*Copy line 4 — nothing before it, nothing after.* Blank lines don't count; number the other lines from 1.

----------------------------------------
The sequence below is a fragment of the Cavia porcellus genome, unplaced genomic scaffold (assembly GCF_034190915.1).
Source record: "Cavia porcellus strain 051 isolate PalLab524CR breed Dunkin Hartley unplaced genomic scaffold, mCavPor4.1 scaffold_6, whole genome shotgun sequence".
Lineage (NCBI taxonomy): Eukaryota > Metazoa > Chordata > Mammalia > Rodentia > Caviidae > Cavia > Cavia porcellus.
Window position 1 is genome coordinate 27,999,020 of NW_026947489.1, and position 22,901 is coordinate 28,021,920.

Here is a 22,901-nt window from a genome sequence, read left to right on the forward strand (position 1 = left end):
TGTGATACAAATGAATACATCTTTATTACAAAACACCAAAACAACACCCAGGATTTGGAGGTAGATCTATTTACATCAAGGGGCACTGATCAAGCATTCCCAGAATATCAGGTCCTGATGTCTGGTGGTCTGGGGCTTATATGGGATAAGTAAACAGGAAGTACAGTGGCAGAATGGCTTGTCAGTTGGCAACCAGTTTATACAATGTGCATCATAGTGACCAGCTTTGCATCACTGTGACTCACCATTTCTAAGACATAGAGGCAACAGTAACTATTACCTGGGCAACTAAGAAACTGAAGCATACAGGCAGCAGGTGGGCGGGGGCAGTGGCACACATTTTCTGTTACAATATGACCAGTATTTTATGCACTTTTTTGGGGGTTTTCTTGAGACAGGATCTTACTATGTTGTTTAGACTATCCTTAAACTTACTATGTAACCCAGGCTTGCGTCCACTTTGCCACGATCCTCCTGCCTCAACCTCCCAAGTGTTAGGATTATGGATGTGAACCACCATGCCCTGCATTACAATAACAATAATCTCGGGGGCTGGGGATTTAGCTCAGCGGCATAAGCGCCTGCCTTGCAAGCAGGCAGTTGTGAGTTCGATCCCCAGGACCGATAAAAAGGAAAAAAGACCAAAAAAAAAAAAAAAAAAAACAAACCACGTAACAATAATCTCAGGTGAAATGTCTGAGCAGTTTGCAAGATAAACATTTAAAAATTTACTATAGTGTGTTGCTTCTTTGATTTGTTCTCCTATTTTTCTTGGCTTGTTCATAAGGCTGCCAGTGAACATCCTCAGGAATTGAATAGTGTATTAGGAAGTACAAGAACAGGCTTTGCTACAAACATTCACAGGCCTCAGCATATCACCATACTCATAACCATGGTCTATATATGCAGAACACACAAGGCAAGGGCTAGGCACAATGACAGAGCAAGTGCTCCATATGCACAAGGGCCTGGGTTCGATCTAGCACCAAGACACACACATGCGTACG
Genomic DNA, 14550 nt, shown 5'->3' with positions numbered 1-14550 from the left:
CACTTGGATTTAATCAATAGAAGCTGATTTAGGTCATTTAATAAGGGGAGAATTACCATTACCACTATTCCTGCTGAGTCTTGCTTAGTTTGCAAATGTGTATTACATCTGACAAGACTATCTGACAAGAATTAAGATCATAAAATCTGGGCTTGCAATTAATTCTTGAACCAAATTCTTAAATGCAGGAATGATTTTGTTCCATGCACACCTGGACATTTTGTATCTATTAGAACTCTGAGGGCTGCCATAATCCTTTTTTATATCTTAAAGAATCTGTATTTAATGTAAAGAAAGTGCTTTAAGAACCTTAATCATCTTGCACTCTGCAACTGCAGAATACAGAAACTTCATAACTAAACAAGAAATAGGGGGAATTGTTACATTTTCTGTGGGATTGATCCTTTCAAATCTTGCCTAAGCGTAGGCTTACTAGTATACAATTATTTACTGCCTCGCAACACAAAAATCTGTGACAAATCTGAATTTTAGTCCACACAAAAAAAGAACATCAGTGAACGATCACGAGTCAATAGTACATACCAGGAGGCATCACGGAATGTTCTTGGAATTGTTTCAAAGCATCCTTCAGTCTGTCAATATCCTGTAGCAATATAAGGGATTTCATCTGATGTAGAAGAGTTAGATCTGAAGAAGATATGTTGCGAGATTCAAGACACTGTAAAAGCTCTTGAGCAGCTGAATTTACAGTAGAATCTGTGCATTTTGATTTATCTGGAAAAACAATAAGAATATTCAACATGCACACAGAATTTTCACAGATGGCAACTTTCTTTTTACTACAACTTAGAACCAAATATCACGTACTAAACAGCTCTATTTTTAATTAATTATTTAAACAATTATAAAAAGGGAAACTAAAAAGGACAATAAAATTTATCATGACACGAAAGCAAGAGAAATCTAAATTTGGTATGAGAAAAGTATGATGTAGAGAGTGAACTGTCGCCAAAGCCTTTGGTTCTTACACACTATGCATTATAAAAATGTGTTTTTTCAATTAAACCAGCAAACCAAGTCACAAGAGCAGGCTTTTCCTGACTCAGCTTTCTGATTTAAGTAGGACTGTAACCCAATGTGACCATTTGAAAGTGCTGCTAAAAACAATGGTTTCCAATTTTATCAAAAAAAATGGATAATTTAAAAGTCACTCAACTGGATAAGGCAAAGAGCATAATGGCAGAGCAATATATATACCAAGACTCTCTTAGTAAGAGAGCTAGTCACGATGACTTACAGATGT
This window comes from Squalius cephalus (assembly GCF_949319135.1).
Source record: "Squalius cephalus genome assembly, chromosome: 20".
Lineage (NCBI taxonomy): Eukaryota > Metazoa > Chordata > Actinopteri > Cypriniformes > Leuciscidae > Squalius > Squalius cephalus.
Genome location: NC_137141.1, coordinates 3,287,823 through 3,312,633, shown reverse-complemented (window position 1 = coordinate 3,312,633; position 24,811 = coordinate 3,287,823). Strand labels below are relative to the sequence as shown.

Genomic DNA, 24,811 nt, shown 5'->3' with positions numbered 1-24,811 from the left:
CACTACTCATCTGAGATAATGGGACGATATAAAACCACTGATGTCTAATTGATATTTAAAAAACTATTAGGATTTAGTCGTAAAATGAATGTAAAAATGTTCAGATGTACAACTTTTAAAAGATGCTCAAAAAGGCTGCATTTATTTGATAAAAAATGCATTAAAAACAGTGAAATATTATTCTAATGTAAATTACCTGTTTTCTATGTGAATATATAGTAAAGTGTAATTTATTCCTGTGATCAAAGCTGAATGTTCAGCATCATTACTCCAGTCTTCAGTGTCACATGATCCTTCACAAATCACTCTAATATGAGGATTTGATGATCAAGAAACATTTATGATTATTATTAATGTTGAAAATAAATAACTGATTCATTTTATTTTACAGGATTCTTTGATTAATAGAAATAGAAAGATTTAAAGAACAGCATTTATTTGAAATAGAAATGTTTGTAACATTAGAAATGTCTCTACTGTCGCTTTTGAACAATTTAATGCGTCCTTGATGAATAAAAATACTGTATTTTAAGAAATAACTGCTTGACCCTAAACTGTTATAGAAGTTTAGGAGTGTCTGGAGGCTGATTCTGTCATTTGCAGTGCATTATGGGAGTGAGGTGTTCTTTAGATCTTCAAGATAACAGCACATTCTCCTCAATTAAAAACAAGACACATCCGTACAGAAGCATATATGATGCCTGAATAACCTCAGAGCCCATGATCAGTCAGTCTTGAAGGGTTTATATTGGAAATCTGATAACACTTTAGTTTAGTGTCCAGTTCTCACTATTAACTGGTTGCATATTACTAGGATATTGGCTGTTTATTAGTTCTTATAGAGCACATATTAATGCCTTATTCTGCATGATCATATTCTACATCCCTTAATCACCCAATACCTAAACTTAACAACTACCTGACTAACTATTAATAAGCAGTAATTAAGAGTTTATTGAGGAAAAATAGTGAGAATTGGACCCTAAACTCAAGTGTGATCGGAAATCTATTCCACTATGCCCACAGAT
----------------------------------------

Window position 1 is genome coordinate 27,999,020 of NW_026947489.1, and position 22,901 is coordinate 28,021,920.